Cash Transfers and Child Schooling: Evidence from a Randomized Evaluation of the Role of Conditionality
Richard Akresh, University of Illinois at Urbana-Champaign
Damien de Walque, World Bank Group
Harounan Kazianga, Oklahoma State University
We conduct a randomized experiment in Burkina Faso to estimate the impact of alternative cash transfer delivery mechanisms on education. The two-year pilot program randomly distributed cash transfers that were either conditional (on enrollment and attendance) or unconditional. Results indicate that conditional and unconditional transfers have similar impacts increasing enrollment for children traditionally favored by parents for school participation, including boys, older children, and higher ability children. However, conditional transfers are significantly more effective than unconditional transfers in improving the enrollment of “marginal children”, those less likely to go to school, such as girls, younger children, and lower ability children.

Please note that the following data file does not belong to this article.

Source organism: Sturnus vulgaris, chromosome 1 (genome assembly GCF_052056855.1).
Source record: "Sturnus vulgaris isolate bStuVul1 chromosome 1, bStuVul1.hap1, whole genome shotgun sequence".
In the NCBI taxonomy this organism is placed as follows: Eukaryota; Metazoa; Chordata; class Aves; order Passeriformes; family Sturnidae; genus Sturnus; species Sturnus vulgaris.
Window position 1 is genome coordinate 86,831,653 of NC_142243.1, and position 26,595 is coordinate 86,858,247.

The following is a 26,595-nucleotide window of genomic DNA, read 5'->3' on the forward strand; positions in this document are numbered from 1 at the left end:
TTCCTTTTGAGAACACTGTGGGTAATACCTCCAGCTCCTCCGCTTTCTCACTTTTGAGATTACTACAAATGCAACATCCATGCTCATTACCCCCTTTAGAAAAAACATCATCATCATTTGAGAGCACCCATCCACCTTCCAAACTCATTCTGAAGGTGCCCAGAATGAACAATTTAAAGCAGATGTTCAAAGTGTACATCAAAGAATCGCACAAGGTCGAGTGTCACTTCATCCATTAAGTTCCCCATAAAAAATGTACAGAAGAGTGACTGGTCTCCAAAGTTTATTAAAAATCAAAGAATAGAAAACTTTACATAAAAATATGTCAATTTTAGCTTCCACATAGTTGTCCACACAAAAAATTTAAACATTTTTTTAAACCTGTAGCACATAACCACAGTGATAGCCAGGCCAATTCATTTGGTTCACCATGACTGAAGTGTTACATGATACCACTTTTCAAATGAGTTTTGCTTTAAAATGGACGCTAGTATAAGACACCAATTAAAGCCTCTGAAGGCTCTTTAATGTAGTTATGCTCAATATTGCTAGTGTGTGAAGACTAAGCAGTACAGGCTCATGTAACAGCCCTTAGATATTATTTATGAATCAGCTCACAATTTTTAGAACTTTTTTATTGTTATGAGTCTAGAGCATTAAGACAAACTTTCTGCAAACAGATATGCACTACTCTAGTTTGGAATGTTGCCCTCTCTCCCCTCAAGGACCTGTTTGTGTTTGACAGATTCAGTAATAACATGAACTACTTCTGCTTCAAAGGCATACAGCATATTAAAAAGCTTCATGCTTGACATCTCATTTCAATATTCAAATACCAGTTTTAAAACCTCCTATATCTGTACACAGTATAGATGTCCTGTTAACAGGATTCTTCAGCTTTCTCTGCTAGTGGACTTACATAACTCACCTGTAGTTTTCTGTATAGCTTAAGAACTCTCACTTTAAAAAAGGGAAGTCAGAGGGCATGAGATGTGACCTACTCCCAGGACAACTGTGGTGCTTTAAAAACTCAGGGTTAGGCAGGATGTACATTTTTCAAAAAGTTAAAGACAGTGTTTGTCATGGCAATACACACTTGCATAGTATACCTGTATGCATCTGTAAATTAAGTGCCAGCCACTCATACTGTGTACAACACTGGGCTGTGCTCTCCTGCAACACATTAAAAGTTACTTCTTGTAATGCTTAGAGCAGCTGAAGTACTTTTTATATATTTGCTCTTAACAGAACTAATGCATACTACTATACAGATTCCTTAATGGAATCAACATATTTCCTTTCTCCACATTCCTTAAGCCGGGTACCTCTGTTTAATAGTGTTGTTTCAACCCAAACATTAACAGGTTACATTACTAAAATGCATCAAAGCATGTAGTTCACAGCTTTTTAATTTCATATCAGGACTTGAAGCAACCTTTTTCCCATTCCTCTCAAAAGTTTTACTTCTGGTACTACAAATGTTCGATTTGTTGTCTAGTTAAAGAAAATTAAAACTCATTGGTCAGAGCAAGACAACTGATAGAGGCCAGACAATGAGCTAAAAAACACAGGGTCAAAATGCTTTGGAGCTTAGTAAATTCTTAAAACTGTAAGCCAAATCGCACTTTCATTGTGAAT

Presented in Session 178: Safety Net Programs and Their Impacts on Human Capital Investments and Learning Outcomes